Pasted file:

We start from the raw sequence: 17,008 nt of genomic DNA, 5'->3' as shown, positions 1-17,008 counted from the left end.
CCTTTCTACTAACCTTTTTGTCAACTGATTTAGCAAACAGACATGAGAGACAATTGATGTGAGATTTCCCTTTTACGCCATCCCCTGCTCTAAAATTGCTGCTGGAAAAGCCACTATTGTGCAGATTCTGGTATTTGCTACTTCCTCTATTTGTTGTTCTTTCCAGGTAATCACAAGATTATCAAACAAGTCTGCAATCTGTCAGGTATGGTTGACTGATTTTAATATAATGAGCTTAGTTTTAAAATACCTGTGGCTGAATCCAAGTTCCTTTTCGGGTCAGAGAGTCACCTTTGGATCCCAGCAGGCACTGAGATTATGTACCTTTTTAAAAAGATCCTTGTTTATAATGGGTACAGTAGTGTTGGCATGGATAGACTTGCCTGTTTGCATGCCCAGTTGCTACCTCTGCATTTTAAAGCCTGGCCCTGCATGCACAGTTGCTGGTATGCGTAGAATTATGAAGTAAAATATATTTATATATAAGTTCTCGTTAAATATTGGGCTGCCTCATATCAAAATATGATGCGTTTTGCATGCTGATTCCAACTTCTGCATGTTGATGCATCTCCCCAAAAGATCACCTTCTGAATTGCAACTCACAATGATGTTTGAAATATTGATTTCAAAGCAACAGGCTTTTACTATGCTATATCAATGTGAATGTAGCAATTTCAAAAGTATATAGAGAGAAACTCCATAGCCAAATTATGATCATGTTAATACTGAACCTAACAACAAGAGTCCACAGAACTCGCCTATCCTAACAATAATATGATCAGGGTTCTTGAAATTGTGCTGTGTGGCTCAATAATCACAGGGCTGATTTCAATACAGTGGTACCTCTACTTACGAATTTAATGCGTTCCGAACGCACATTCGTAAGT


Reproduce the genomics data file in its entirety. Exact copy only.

We start from the raw sequence: 17,008 nt of genomic DNA, 5'->3' as shown, positions 1-17,008 counted from the left end.
CCTTTCTACTAACCTTTTTGTCAACTGATTTAGCAAACAGACATGAGAGACAATTGATGTGAGATTTCCCTTTTACGCCATCCCCTGCTCTAAAATTGCTGCTGGAAAAGCCACTATTGTGCAGATTCTGGTATTTGCTACTTCCTCTATTTGTTGTTCTTTCCAGGTAATCACAAGATTATCAAACAAGTCTGCAATCTGTCAGGTATGGTTGACTGATTTTAATATAATGAGCTTAGTTTTAAAATACCTGTGGCTGAATCCAAGTTCCTTTTCGGGTCAGAGAGTCACCTTTGGATCCCAGCAGGCACTGAGATTATGTACCTTTTTAAAAAGATCCTTGTTTATAATGGGTACAGTAGTGTTGGCATGGATAGACTTGCCTGTTTGCATGCCCAGTTGCTACCTCTGCATTTTAAAGCCTGGCCCTGCATGCACAGTTGCTGGTATGCGTAGAATTATGAAGTAAAATATATTTATATATAAGTTCTCGTTAAATATTGGGCTGCCTCATATCAAAATATGATGCGTTTTGCATGCTGATTCCAACTTCTGCATGTTGATGCATCTCCCCAAAAGATCACCTTCTGAATTGCAACTCACAATGATGTTTGAAATATTGATTTCAAAGCAACAGGCTTTTACTATGCTATATCAATGTGAATGTAGCAATTTCAAAAGTATATAGAGAGAAACTCCATAGCCAAATTATGATCATGTTAATACTGAACCTAACAACAAGAGTCCACAGAACTCGCCTATCCTAACAATAATATGATCAGGGTTCTTGAAATTGTGCTGTGTGGCTCAATAATCACAGGGCTGATTTCAATACAGTGGTACCTCTACTTACGAATTTAATGCGTTCCGAACGCACATTCGTAAGT